Ready to get health and go back to school? Contact the primary care physicians at Overlake Internal Medicine Associates today.
What Is Sleep Apnea?
In addition to being one of the best providers of primary care and internal medicine services, Overlake Internal Medicine Associates is proud to serve as a comprehensive sleep disorder center for patients in the Bellevue area.
As with issues involving internal medicine, many people are inadequately informed about sleep disorders. Some people even suffer from sleep disorders for years without realizing that they’re medical conditions that can be treated at a sleep disorder center.
In this post, we’ll take a look at sleep apnea, one of the most common sleep disorders treated at our center.
Understanding Sleep Apnea
Sleep apnea is difficult for primary care physicians to diagnose because, well, most people aren’t asleep when they come in for their annual exam. In many cases, it’s a family member or spouse that first spots the signs of sleep apnea, because they’re the ones who have to listen to it.
Signs Of Sleep Apnea
Symptoms of the most common type of sleep apnea, obstructive sleep apnea, include shallow breathing or pauses in breathing during sleep. Loud, pronounced snoring is also a symptom of sleep apnea.
Dangers Of Sleep Apnea
If left untreated, sleep apnea can increase chance of high blood pressure, heart attack and stroke. Sleep apnea can also increase the risk of heart failure.
Don’t live with untreated sleep apnea! The experienced physicians at our sleep disorder center are well-equipped to diagnose your sleep apnea and provide recommendations for treatment. Contact Overlake Internal Medicine Associates in Bellevue for more information about how our sleep disorder center can treat narcolepsy, sleep apnea, insomnia, and more.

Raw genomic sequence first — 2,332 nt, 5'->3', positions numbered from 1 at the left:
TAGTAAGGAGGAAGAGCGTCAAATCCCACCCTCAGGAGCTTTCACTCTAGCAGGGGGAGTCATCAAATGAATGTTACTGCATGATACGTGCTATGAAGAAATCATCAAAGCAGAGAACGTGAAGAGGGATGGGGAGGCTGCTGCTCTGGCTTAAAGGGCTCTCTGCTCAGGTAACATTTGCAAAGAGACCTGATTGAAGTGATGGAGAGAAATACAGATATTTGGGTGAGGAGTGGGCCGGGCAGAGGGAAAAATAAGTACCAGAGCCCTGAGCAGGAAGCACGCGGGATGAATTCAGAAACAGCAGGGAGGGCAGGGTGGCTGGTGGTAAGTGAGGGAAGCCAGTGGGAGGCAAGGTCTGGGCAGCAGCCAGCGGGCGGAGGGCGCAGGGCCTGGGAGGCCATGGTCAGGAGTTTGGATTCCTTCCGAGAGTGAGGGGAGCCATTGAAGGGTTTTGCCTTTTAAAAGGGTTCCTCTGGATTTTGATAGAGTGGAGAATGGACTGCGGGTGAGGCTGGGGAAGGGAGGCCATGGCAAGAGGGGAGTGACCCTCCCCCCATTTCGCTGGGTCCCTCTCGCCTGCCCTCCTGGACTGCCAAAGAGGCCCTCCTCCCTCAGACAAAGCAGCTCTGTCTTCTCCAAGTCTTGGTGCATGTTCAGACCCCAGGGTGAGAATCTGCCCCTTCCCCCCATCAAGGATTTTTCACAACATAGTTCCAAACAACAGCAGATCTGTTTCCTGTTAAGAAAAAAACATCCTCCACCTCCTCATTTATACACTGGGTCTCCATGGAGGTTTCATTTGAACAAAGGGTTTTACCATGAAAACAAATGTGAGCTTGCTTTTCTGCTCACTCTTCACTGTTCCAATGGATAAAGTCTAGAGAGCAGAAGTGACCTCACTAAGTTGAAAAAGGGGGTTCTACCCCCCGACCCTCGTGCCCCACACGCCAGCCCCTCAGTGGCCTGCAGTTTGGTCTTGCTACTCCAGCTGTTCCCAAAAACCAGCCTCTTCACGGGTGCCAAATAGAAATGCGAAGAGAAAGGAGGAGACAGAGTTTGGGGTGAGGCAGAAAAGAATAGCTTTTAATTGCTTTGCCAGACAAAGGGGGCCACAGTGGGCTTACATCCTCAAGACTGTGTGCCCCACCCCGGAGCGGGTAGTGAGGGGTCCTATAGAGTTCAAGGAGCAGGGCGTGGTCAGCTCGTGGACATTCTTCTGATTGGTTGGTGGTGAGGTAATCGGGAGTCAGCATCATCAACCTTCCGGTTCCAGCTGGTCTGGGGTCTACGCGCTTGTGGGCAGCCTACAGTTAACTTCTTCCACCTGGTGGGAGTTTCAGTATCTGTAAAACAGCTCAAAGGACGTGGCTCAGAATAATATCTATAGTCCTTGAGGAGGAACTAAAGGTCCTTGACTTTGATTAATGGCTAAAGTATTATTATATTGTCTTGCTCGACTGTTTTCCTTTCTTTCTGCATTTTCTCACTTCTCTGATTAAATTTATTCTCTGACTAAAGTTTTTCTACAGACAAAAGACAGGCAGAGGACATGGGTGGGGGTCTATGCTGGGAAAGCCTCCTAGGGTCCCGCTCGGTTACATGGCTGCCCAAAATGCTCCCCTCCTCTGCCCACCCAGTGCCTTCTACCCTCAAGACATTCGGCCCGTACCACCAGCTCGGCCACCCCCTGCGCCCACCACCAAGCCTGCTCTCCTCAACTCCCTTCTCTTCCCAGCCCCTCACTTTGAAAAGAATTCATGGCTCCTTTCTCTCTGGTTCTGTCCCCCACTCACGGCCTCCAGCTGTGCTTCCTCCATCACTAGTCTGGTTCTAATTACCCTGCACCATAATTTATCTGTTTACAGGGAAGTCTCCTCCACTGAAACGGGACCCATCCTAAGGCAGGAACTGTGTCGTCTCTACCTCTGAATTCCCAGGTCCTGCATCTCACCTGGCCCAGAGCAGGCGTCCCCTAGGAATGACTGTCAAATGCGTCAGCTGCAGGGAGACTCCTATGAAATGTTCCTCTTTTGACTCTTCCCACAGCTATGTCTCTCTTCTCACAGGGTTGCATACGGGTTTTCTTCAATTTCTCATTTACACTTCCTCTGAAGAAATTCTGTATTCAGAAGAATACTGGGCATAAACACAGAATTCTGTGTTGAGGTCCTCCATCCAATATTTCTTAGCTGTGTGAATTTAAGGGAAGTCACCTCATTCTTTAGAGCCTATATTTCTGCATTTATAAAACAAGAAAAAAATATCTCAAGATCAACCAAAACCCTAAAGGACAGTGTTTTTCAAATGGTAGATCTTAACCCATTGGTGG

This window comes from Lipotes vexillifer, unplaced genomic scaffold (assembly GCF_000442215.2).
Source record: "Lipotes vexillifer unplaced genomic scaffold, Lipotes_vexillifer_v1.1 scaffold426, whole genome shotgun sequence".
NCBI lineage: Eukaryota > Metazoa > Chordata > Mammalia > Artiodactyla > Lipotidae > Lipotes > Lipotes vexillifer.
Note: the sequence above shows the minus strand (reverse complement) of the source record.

Most Common Reasons To Visit An Urgent Care In Summer
Overlake Internal Medicine Associates is proud to be a trusted provider of primary and urgent care services in the Seattle area. Along with extra fun and sunshine, summer comes along with its own set of illnesses and health threats. Here are some of the most common reasons people visit our urgent care in the summer time.
Summer brings people out of their houses, and the same is true for bugs. With more mosquito, spiders, and biting flies out and about in the summertime, it’s no wonder that we see an uptick of people visiting our urgent care because they’ve been bitten.
There are three different types of burns we see a lot of in the summer: those caused by the sun, those caused by the grill, and those caused by fireworks. All three of these types of burns can be very serious, and it’s important to seek medical attention at an urgent care if you feel you’ve been severely burned for any reason.